This also includes the improved use of datasets and AI capabilities for Earth observation, greenhouse gases and climate data. Through joint AI R&D initiatives, existing projects being carried out by the European Space Agency and Japan’s Aerospace Exploration Agency could be matched and aligned. This would promote open-access datasets and research mobility collaborations for high-impact projects with an SDG component.
Both the EU and Japan have the necessary credentials, expertise and convening power to lead on digital connectivity. To further maximise their impact, the EU and Japan should be ambitious and actively move from bilateral to multilateral leadership.
The EU in the Indo-Pacific – many partners, few friends
The EU has been further nurturing its relationship with major Indo-Pacific actors such as India and the ASEAN states.
Japan has been doing the same. Beyond geographical and cultural closeness to Japan, these countries are central to the region’s demographic and economic growth. Their growing political importance in multilateral institutions interacts with acute development challenges – few of them have fully got back on their feet following the pandemic and many are already bearing the brunt of climate change.
As important as it is for the EU to cooperate closely with the US and Australia in the Indo-Pacific, it cannot skirt around engaging ASEAN and India beyond purely trade matters to secure influence. The obvious solution would be for Japan and the EU to join forces considering that both already share strategic partnerships with these countries.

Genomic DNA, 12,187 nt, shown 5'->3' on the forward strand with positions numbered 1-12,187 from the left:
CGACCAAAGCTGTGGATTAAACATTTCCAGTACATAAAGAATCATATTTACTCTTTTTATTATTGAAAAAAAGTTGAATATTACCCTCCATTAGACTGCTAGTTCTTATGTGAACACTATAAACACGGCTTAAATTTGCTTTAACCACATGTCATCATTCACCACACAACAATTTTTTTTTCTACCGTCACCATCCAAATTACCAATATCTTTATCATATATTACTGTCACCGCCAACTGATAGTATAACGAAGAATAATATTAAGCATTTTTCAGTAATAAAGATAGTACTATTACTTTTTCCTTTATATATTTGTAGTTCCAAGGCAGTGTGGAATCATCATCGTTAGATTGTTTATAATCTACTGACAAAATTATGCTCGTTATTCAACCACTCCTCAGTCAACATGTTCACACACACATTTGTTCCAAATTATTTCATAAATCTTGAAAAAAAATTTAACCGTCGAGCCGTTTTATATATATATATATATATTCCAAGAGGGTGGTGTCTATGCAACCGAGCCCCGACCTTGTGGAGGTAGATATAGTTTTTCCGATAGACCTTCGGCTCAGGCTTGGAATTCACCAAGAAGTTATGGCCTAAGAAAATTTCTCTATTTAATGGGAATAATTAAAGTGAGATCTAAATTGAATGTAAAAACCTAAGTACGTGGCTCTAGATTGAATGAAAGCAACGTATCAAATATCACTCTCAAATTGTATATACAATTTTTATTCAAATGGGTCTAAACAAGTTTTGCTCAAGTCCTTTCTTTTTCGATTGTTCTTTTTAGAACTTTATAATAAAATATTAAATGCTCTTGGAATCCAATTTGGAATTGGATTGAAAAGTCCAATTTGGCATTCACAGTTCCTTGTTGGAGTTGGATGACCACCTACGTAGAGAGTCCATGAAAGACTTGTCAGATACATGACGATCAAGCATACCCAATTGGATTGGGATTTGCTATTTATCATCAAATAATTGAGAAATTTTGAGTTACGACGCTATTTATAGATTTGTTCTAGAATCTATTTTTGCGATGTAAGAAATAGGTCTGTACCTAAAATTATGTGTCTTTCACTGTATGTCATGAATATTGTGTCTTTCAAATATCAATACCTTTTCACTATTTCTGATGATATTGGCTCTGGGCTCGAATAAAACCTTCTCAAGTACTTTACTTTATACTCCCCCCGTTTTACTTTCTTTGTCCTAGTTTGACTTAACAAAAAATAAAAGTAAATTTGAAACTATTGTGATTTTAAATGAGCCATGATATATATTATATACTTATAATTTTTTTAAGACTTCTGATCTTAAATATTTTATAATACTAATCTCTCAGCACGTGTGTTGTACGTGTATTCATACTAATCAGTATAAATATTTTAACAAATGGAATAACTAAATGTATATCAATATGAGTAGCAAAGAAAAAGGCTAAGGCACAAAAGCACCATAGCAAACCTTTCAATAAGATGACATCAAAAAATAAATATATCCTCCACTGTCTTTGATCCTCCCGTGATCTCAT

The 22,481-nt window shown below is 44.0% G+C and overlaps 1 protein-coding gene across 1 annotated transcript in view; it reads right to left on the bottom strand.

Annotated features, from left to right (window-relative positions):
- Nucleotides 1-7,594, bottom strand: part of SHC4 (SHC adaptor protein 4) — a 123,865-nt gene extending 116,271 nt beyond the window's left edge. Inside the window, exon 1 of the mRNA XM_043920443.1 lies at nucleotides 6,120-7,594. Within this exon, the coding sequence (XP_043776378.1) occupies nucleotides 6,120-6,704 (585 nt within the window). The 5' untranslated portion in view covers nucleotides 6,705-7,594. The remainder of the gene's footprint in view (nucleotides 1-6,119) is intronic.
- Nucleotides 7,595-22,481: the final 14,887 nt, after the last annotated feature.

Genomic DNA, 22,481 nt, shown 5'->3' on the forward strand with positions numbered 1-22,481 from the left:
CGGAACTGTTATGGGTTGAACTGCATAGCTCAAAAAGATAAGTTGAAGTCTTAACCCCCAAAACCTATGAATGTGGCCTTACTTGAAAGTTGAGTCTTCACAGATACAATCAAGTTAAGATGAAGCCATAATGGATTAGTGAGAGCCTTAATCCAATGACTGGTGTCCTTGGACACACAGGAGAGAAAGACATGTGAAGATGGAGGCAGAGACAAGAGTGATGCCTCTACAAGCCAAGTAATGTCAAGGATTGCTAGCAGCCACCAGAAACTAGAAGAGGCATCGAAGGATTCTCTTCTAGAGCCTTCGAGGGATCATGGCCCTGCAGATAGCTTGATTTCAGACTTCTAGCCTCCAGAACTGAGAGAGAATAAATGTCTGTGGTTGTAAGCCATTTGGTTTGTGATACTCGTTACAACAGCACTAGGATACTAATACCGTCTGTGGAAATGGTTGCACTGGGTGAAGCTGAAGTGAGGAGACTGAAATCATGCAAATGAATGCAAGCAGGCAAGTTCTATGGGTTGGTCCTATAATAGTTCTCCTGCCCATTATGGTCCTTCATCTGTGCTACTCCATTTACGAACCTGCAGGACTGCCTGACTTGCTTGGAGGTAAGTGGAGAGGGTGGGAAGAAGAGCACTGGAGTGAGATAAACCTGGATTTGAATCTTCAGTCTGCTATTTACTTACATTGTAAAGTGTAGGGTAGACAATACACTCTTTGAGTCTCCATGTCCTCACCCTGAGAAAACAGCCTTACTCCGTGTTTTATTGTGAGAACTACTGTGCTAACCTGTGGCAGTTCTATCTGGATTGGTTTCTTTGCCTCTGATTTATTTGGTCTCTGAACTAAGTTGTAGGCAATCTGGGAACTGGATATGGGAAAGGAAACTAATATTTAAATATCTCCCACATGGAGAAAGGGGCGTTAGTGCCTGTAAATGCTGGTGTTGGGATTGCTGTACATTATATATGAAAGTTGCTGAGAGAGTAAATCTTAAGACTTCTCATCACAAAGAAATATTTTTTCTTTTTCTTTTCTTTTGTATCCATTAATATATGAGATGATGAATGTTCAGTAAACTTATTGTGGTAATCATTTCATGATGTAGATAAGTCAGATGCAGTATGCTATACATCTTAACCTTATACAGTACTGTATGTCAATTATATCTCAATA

The EU’s multifaceted partnership with ASEAN – which was upgraded to strategic in 2020 – and the bloc’s multilateral nature make it a natural partner. The first ASEAN-EU Summit on 14 December 2022 will be an opportunity for the EU to show that it can be a reliable partner in the region, beyond merely providing financial assistance.
ASEAN will also soon have to update its Master Plan on Connectivity 2025, first adopted in 2016. Coordinating with Japan to help shape a Master Plan that maximises complementarities and favours interoperability could bring tremendous EU influence over the region’s long-term connectivity landscape.
A similar triangular approach should be adopted with India by acknowledging its centrality to the Indo-Pacific and the global digital transition. India continues to foster a special relationship with Japan, its fellow Quad member, and a contributor to large amounts of strategic development assistance for India.
Beyond investment volumes, it is the way Japan operates with India that is fostering local trust. It is now clear that Indian foreign policy will follow a balancing act between Russia and the EU. The EU can reinforce its trust and resilient links with India by providing a blended connectivity offer, while fostering complementarities and favouring interoperability with Japan.
In short, the EU and Japan’s digital cooperation holds the key to maintaining and modernising the liberal international order in the Indo-Pacific. It is an opportunity that both powers should seize with enthusiasm.
Operationalising this partnership through triangulation and more horizontal policy dialogue will be decisive in countering the often opaque and nondemocratic governance in digitalisation and connectivity at large that has become more prevalent both in the region and globally.
This CEPS Expert Commentary has been written building on the discussion on: A strengthened partnership? An expert evaluation of the latest EU-Japan Summit